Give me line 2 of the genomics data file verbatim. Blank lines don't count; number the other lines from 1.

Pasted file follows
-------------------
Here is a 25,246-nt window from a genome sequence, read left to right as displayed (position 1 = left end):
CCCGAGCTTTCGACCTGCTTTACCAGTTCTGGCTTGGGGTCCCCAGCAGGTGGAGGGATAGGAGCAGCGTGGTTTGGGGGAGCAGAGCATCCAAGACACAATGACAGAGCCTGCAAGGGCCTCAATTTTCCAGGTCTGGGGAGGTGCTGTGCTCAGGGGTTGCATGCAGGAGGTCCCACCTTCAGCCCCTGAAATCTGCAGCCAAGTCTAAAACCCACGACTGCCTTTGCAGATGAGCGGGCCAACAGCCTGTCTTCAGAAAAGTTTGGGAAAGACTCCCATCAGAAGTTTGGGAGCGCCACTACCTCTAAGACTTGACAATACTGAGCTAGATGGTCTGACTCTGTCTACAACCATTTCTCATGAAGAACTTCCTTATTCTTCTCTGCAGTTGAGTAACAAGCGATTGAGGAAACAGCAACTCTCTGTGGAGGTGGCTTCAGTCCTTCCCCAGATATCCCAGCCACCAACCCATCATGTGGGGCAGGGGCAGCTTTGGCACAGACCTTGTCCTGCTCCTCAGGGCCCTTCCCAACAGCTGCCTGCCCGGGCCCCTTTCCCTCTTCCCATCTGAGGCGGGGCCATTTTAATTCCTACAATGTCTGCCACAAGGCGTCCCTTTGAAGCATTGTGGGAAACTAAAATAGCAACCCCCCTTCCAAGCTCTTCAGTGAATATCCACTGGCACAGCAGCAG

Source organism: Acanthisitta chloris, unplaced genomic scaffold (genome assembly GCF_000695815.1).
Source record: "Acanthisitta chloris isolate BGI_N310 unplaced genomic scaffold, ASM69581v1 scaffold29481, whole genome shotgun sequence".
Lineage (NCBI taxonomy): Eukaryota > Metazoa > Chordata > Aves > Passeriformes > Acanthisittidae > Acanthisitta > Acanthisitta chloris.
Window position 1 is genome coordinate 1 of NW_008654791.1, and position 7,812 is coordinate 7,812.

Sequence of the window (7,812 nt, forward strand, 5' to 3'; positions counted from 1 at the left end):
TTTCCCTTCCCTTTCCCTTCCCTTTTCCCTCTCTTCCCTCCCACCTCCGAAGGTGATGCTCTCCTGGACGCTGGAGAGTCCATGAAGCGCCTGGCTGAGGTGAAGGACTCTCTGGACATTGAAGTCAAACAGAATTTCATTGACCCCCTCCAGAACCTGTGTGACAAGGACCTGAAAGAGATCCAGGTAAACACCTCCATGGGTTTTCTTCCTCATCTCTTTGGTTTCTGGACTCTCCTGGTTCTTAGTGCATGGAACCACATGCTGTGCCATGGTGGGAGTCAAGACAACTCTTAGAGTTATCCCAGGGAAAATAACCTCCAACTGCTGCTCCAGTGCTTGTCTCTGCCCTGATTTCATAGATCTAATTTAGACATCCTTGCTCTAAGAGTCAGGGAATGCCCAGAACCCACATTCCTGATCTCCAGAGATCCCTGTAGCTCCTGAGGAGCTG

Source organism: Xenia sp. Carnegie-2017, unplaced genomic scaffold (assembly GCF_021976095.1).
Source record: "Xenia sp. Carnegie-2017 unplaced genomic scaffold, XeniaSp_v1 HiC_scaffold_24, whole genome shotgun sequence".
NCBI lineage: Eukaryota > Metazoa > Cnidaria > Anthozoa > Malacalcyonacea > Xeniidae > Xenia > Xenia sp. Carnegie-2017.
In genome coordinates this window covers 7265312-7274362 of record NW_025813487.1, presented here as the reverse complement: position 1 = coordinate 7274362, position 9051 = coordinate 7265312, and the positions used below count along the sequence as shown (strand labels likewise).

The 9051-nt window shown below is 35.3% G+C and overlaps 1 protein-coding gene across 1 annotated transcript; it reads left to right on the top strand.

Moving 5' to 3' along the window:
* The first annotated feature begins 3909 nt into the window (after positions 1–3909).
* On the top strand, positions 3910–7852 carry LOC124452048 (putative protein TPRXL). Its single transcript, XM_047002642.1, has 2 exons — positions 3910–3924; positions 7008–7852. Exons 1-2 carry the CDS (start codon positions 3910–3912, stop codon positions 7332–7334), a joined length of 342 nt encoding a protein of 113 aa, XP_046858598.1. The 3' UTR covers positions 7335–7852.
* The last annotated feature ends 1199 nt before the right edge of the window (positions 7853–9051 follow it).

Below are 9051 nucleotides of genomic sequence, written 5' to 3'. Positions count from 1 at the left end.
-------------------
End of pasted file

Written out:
CCCGAGCTTTCGACCTGCTTTACCAGTTCTGGCTTGGGGTCCCCAGCAGGTGGAGGGATAGGAGCAGCGTGGTTTGGGGGAGCAGAGCATCCAAGACACAATGACAGAGCCTGCAAGGGCCTCAATTTTCCAGGTCTGGGGAGGTGCTGTGCTCAGGGGTTGCATGCAGGAGGTCCCACCTTCAGCCCCTGAAATCTGCAGCCAAGTCTAAAACCCACGACTGCCTTTGCAGATGAGCGGGCCAACAGCCTGTCTTCAGAAAAGTTTGGGAAAGACTCCCATCAGAAGTTTGGGAGCGCCACTACCTCTAAGACTTGACAATACTGAGCTAGATGGTCTGACTCTGTCTACAACCATTTCTCATGAAGAACTTCCTTATTCTTCTCTGCAGTTGAGTAACAAGCGATTGAGGAAACAGCAACTCTCTGTGGAGGTGGCTTCAGTCCTTCCCCAGATATCCCAGCCACCAACCCATCATGTGGGGCAGGGGCAGCTTTGGCACAGACCTTGTCCTGCTCCTCAGGGCCCTTCCCAACAGCTGCCTGCCCGGGCCCCTTTCCCTCTTCCCATCTGAGGCGGGGCCATTTTAATTCCTACAATGTCTGCCACAAGGCGTCCCTTTGAAGCATTGTGGGAAACTAAAATAGCAACCCCCCTTCCAAGCTCTTCAGTGAATATCCACTGGCACAGCAGCAG